Monthly Archives: August 2016

  • Epoxy Bonding Problems on RoHS Boards

    epoxy bonding rohsIf you have seen problems with epoxy bonding components to RoHS circuit boards, you are not alone. This may be related to the surface energy of the board. Generally high surface energy is a good thing, while low surface energy is detrimental. The surface energy of the solder resist varies with the many types available. Oven curing the solder resist tends to lower the surface energy because the silicones are then forced to the surface during the curing process.

    It may be useful to perform a simple control test to investigate the surface energy of the boards. This can be done using dyne pens or a contact angle test. If you are using a dyne pen, 36 to 38 dynes is average. A no-clean, assembled board would be about 32 dynes, and you would not want to work with anything lower than this.

    To perform the contact angle test, measure the contact angle of a droplet to see how much the droplet beads up or wets out onto the surface. If when you perform the droplet test you find that the beads are quite round and do not wet this indicates low surface energy and poor bondability.

    From here you should conduct a suitable gas plasma treatment on some of the boards and see if this improves bondability and adhesion. You can bond actual parts to both the control and plasma treated boards to confirm any improvement in adhesion.

    If you are bonding to a metal surface, you should always first prep the surface with etch or alcohol. This will ensure the area is clean prior to any epoxy applications. GoKimco offers a complete lining of cleaning wipes to prep the area. Visit

    To find the best epoxy solution for your application shop GoKimco.

  • Surface Texture on Solder Joints after Reflow

    surface defects reflowSeeing surface effects when using lead-free solder is not an unusual occurrence. There are many factors that could be causing texture on the solder joints after reflow.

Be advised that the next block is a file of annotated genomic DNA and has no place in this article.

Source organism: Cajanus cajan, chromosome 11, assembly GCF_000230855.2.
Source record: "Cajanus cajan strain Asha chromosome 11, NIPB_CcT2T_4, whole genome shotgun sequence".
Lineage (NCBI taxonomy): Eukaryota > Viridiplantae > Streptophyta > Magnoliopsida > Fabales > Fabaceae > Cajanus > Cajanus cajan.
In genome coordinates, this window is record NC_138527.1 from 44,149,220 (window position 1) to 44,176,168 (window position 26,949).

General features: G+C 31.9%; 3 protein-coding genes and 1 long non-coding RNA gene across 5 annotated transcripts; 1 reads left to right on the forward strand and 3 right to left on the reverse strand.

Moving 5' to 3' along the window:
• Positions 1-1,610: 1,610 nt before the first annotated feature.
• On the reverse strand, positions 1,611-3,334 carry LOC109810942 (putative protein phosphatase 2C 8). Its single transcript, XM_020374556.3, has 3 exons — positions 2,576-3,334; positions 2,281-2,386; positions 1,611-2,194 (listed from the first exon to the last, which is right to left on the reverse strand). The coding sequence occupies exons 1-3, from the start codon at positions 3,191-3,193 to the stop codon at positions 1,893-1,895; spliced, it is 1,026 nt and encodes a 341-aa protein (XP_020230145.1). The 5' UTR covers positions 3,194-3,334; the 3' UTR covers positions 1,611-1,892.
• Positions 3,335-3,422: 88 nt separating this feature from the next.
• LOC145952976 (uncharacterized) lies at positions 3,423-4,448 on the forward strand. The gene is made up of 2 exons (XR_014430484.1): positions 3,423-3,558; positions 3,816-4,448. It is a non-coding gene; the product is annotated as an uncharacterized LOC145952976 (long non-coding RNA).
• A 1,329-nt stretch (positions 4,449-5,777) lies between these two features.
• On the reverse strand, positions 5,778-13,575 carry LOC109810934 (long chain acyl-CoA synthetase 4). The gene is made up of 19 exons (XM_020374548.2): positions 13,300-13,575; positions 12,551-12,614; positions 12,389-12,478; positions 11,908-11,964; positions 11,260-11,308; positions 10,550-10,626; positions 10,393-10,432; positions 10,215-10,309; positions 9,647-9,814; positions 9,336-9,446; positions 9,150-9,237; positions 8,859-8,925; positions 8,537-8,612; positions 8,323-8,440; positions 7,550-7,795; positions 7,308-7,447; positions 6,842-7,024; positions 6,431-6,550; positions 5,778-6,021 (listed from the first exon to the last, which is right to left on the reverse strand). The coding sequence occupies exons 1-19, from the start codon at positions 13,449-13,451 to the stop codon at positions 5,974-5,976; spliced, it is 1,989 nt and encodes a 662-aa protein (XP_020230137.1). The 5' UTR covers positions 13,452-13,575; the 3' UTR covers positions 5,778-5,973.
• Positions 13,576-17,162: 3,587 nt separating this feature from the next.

The following are several of the more common factors that could be contributing to this defect:

    • Thermal profile used, peak temperature and cool down rate
    • Metal finishes on the parts that were soldered, dissolution occurs which can impact color
    • Reflow atmosphere
    • Physical or chemical properties of the flux, some fluxes react more with the solder surface than others
    • Flow properties of the flux during the reflow process, some fluxes flow more rapidly than others, giving extended exposure to oxygen
    • Excessive oxidation of the parts to be soldered
    • Shelf life of the paste or how the paste was handled prior to use

    Keep in mind that while the surface of the board may look frosty, discolored, or be demonstrating shrinkage effects this does not necessarily point to a reliability issue. Instead the solder joint may remain in excellent working condition with adequate intermetallic bonding.

    If you suspect that there may be a reliability issue associated with the appearance you will need to do some pull/shear testing to examine the bond layers. Use a quality pair of shears for the most accurate results. (http://gokimco.com/search?form_key=ViRkrOmJrsyABtEG&q=shear) If there is a problem with the bond layers, examining the reflow process for problems and / or changing to a different solder paste can correct the problem.

    GoKimco has a wide variety of solder pastes so that you are sure to find one that will sort out this issue. Visit http://gokimco.com/solder-flux-mask/solder-paste.html.

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